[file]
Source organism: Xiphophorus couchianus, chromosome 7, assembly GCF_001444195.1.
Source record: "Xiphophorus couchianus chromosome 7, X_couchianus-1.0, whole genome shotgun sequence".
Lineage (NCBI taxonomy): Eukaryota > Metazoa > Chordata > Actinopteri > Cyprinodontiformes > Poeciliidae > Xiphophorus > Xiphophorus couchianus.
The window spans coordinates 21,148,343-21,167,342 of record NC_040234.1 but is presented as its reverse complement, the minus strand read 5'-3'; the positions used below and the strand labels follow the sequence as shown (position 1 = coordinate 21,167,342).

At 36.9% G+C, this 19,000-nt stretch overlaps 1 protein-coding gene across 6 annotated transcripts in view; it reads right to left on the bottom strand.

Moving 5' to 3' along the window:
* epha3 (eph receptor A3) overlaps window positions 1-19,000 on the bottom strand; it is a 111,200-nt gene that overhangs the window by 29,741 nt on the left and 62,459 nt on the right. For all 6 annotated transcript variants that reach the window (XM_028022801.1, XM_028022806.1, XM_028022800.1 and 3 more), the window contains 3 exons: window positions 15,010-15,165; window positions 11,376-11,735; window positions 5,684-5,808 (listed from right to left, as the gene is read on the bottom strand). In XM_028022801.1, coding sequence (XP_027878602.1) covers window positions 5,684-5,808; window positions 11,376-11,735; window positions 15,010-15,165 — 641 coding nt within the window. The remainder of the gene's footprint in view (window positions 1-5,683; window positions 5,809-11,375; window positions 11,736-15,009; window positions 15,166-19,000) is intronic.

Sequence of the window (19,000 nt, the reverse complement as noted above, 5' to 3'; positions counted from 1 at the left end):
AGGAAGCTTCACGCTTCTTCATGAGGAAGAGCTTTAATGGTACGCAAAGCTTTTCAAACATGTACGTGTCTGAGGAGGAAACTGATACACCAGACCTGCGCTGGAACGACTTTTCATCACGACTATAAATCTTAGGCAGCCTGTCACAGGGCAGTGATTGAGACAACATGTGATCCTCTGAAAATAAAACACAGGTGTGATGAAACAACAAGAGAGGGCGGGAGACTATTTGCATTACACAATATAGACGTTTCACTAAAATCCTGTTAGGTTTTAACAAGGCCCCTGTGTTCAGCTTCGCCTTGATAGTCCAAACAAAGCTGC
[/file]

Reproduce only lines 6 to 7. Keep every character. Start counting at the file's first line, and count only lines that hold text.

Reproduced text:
Moving 5' to 3' along the window:
* epha3 (eph receptor A3) overlaps window positions 1-19,000 on the bottom strand; it is a 111,200-nt gene that overhangs the window by 29,741 nt on the left and 62,459 nt on the right. For all 6 annotated transcript variants that reach the window (XM_028022801.1, XM_028022806.1, XM_028022800.1 and 3 more), the window contains 3 exons: window positions 15,010-15,165; window positions 11,376-11,735; window positions 5,684-5,808 (listed from right to left, as the gene is read on the bottom strand). In XM_028022801.1, coding sequence (XP_027878602.1) covers window positions 5,684-5,808; window positions 11,376-11,735; window positions 15,010-15,165 — 641 coding nt within the window. The remainder of the gene's footprint in view (window positions 1-5,683; window positions 5,809-11,375; window positions 11,736-15,009; window positions 15,166-19,000) is intronic.